# Do sparse graphs contain a single regular pair?

An easy corollary of the Szemerédi Regularity Lemma is that dense graphs contain linear sized $$\varepsilon$$-regular bipartite subgraphs whose density is similar to that of the parent graph. As noted by Tim Gowers in (Is there a weak strong regularity lemma?) there are easier ways of seeing this, with better bounds.

I'm wondering if a meaningful statement with the above flavor holds for sparse graphs, of density $$\Omega(n^{-1/t})$$. That is, graphs which are dense enough to necessarily contain $$K_{t,t}$$ subgraphs.

What I'm looking for exactly is a subgraph $$(A,B)$$ that satisfies $$|A|=|B|=k$$, $$e(A,B)=\Omega(k^{2-1/t})$$, and further, $$(A,B)$$ is $$\varepsilon$$-regular, in the sense that any subgraph $$(A', B')$$ with $$\varepsilon k$$ vertices on each side satisfies $$e(A,B)=\Omega(k^{2-1/t})$$. Note that this is a lot weaker than the usual notion of $$\varepsilon$$-regularity in that we allow that the density of a subgraph to be off by a constant factor from the density of the the parent graph, all that we insist on is that they are of the same order of magnitude.

I'm okay with aiming for a sub-linear sized regular pair (i.e. take $$k=o(n)$$) as the graph itself could be almost entirely filled with isolated vertices, except for a small clique. I would expect one could take $$k$$ polynomial in $$n$$, but I'm interested in any range where $$k$$ grows with $$n$$.

I'm also okay with assuming that the graph is $$K_{10t, 10t}$$-free (say), although I cannot tell if there is an easy construction that shows the necessity of such an assumption.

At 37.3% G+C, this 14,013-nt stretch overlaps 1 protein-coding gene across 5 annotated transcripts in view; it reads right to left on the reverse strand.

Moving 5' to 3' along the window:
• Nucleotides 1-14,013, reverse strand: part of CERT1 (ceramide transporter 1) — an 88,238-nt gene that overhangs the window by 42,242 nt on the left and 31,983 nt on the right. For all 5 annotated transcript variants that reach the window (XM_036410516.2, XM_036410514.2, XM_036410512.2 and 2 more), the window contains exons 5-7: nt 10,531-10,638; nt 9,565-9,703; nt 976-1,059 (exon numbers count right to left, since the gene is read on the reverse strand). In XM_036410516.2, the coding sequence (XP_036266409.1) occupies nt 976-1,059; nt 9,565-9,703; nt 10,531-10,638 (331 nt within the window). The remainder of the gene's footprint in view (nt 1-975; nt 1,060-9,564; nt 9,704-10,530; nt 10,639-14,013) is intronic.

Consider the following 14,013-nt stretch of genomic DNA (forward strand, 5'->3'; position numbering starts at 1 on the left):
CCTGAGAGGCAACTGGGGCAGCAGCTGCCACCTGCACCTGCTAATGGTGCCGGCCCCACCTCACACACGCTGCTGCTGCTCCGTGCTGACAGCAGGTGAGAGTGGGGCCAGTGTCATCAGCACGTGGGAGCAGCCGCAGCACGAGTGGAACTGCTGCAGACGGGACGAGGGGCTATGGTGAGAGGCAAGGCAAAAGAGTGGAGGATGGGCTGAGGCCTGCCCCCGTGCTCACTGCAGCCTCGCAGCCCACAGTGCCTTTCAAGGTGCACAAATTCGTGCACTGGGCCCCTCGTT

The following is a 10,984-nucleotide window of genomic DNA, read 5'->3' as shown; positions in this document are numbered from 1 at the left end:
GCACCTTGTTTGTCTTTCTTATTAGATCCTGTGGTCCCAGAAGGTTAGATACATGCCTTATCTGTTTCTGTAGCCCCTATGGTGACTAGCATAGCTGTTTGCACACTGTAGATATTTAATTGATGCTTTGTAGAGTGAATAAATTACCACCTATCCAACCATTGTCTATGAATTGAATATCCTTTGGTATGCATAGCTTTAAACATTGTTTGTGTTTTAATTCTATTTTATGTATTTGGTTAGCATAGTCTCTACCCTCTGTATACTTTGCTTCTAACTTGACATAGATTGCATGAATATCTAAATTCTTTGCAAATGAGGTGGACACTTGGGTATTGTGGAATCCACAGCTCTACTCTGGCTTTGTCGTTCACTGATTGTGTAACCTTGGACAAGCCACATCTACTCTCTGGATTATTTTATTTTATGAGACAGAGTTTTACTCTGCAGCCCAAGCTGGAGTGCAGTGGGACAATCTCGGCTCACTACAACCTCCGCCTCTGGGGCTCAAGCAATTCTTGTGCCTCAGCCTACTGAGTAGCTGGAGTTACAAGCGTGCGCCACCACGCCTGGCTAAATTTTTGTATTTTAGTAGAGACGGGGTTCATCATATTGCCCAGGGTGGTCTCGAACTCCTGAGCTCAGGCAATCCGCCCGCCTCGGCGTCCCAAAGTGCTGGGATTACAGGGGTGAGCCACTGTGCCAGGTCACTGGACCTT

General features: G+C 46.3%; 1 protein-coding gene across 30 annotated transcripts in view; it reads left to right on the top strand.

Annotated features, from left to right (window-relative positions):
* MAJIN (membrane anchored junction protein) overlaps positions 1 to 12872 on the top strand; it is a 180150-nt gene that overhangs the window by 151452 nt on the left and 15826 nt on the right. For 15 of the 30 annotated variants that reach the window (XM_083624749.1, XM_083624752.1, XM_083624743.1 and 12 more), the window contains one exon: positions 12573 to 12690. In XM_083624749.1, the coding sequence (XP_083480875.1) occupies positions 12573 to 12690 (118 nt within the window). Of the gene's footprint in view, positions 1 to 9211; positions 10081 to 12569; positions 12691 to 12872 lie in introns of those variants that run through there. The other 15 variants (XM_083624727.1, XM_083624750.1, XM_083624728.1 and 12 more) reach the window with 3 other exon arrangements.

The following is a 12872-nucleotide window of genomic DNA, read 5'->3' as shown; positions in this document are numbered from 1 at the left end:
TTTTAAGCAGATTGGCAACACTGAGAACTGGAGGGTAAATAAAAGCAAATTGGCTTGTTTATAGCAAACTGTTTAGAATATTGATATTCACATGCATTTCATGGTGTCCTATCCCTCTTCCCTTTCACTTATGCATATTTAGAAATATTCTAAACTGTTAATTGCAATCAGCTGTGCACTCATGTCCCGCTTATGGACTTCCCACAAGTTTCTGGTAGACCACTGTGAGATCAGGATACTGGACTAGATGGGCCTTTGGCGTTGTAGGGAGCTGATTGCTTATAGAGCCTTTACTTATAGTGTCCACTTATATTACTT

From what I can tell, the sparse versions of Regularity Lemma do not say anything immediately meaningful here, as they do not forbid all edges of the sparse graph being between non-regular pairs.

• How large should $k$ be? Otherwise one can just take an edge. Commented Jul 7, 2020 at 10:40
• It's of course only sensible if $k$ grows with $n$. I would expect that one can take $k$ to be polynomial in $n$, the exponent being a constant depending on $t$. Commented Jul 7, 2020 at 13:06

In the regime where $$1/t \ll \varepsilon$$, in a graph with density $$\Omega(n^{-1/t})$$, we may find a subgraph $$(A,B)$$ with $$k$$ vertices on each part, where $$k\geq n^{1-\gamma}$$, and $$(A,B)$$ is $$\varepsilon$$-regular, and has density $$\Omega(n^{-1/t})$$.
The first caveat is that we need $$1/t \ll \varepsilon$$ to apply this theorem so that $$\gamma$$ is small. The second is that the density of $$(A,B)$$ is not $$\Omega(k^{-1/t})$$, but $$\Omega(n^{-1/t})$$, hence polynomially smaller than what I asked for. Still, this is a lot of useful information.